The Equivocal Concept: The Work of Bourahima Ouattara

Martinon, Jean-Paul. 2015. The Equivocal Concept: The Work of Bourahima Ouattara. International Journal of Francophone Studies, 18(2-3), pp. 339-358. ISSN 1936-6280 [Article]

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Abstract or Description

The philosopher Bourahima Ouattara claims that Africans have a unique feature that can help them fight against the West’s economic, cultural and intellectual hegemony and therefore against globalization. This feature is that of ‘being’ outside of all conceptuality. Being outside (or being-third), Sub-Saharan Africans are therefore able to expose the weakness of the West’s mighty power: the stubborn repetition of its founding principle: the concept. Instead of just emulating concepts from former colonies or avidly promoted by global capitalism, Sub-Saharan Africa should, according to him, unhinge itself from the concept in order to undermine the concept-driven modernity that marks our world’s destiny. Can Bourahima Ouattara’s bold claim really work? Should we all—i.e. not just Africans—listen to him? This essay tries not only to make sense, but also to test this ambitious attempt to undermine the arrogance and imperialism of the concept, this cornerstone of western philosophy since Plato.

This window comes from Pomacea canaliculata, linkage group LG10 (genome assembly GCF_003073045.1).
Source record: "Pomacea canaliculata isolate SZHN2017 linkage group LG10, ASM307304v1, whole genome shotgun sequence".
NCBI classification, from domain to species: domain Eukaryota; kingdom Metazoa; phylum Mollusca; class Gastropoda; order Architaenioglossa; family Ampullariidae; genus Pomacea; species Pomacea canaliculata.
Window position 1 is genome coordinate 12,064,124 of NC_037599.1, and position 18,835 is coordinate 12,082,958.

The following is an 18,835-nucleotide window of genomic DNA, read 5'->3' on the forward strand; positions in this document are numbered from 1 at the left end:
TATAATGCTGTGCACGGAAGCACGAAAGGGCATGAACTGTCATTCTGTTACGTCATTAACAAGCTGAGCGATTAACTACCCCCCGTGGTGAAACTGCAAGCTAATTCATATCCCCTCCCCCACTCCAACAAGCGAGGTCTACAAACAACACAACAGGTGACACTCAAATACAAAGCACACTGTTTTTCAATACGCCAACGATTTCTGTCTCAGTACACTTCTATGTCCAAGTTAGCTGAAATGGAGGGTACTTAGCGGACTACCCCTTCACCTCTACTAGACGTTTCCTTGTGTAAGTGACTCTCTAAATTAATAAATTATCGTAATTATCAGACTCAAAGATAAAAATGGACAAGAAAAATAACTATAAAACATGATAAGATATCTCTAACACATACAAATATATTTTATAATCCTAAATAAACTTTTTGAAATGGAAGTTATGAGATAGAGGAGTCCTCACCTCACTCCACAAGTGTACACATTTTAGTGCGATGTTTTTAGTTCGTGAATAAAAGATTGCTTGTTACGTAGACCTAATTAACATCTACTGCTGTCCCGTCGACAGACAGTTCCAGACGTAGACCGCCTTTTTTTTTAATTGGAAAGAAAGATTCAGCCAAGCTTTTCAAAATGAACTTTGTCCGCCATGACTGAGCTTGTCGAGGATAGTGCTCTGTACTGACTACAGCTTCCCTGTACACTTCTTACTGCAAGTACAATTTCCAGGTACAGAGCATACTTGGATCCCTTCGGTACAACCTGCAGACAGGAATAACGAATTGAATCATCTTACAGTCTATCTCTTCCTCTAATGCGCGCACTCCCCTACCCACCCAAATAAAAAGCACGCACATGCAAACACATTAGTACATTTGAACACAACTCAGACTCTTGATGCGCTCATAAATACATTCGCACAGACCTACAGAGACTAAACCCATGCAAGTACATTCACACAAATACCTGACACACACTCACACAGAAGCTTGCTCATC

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Special issue edited by Pierre-Philippe Fraiture on African Philosophy and the Aftermath of Empire


African philosophy, ethno-philosophy, conceptual take off, Theodor Adorno, Martin Heidegger, Bourahima Ouattara

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Visual Cultures


1 July 2015Published
5 February 2015Accepted

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Date Deposited:

08 May 2015 08:51

Last Modified:

29 Apr 2020 16:19

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Yes, this version has been peer-reviewed.


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